Last updated on March 19th, 2020 at 03:15 pm
One of the questions that’s most frequently asked in our offices is – how much Spanish inheritance tax will I have to pay? We receive enquiries every week from the recently bereaved who are not only coming to terms with the death of a close relative but also the fact that inheritance in Spain can be a complicated and costly matter.
Fortunately, our International inheritance department are able to respond quickly given the number of variations there can be when calculating inheritance tax in Spain. We have to know where your property is in Spain, your relationship to the deceased and his/ her resident status in a European country as well as the status and intentions of the inheritors themselves.
The questions don’t stop there. Should we sell the property? When and how do we inform the bank? Will the utility charges continue to be paid? How much will all this cost? We use our years of experience and understanding of Spanish inheritance law to help worried inheritors receive the answers they need.
The cost of the process
Inevitably the cost of inheritance must be discussed at some point. Inheritors are usually particularly anxious to hear that Spanish inheritance tax, if due, must be paid first before property can change hands. This can be a particular worry if the inheritors were hoping to sell the property quickly.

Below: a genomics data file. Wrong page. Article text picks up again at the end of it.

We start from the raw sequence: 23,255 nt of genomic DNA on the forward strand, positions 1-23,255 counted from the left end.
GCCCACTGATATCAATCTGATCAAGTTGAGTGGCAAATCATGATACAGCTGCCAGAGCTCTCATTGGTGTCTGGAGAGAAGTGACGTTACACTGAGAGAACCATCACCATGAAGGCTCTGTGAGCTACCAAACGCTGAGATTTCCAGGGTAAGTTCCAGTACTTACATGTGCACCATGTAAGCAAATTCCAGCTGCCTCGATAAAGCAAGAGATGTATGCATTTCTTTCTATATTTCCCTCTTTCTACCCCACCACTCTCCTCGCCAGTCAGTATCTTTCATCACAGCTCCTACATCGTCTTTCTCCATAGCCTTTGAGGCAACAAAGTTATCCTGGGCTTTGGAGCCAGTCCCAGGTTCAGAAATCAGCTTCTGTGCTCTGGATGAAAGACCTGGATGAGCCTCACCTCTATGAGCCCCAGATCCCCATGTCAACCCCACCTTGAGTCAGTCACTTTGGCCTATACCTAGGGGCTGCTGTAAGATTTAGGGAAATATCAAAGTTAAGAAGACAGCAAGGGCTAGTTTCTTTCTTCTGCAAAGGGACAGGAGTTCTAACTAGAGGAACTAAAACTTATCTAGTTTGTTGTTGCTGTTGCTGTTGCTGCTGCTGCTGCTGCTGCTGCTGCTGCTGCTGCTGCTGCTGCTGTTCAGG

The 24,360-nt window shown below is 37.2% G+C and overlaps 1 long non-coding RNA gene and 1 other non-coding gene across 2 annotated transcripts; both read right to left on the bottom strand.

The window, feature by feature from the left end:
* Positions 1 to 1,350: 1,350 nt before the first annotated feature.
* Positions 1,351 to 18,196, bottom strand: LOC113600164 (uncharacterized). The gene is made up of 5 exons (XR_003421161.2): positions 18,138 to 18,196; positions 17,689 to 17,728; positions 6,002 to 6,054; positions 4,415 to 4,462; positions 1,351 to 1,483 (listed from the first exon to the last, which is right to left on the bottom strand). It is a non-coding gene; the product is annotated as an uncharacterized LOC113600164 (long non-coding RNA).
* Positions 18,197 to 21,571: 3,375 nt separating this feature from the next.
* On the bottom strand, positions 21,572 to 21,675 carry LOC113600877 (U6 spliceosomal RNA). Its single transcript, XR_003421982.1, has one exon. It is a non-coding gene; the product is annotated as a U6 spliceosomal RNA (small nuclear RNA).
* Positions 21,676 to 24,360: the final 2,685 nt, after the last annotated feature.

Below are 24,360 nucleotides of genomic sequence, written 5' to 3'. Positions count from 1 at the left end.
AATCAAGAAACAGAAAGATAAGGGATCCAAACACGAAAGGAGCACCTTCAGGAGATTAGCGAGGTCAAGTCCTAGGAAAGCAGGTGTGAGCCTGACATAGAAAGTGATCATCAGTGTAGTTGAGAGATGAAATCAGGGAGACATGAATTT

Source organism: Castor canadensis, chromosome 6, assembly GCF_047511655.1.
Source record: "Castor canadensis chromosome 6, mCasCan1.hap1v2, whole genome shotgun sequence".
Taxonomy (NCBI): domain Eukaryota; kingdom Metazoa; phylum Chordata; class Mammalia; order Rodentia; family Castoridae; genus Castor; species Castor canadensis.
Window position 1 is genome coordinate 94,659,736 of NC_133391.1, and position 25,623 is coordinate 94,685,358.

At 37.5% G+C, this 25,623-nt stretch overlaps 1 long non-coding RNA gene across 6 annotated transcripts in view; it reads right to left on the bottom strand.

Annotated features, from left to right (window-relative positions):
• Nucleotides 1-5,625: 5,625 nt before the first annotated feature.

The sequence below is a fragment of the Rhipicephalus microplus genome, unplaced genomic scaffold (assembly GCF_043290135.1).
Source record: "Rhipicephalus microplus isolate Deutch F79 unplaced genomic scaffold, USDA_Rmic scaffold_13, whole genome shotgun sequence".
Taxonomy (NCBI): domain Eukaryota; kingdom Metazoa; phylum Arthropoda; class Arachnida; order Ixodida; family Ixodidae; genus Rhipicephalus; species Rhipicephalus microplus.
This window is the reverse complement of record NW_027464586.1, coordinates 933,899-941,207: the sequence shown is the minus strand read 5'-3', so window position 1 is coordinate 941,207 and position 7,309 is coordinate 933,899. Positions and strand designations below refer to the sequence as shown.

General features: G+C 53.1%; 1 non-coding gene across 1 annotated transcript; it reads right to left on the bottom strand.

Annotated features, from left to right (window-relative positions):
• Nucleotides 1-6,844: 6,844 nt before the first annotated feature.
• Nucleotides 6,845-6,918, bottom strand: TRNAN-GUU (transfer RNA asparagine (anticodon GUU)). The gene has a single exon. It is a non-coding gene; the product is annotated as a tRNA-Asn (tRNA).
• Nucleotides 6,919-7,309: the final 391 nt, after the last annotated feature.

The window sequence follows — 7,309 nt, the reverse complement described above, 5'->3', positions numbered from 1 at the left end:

The first step is to provide a cost estimate to the inheritors advising them of the legal fees, external costs (Notary fees, Land Registry etc.) and inheritance tax to pay. When the total cost is itemised we can begin to discuss the different options. Once the cost is spread between family members and allowances are taken into account, the Spanish inheritance tax may not be as steep as they first feared.
Inheritance between partners
It often comes as a surprise for Spanish property owners that when one of a couple dies the property does not automatically transfer to the other and neither does the bank account. The inheritance process has to be officially embarked on, as it would if you were leaving it to a more distant relative. Even a joint bank account requires official closure and half the contents will be frozen until the transfer is complete.
However, there is good news too. Relatives are often relieved to hear that it is possible for Spanish inheritance to be completed without them coming to Spain. Through a power of attorney, arrangements can be made with as little disturbance to the grieving family as possible.
We know that answering your questions and addressing your concerns about Spanish inheritance are of little significance when compared to the emotional impact of bereavement. However, we do pride ourselves on making at least one part of the process just that little bit easier.
If you have experienced a bereavement and need to sort out your inheritance we are offering free consultations with inheritance specialists.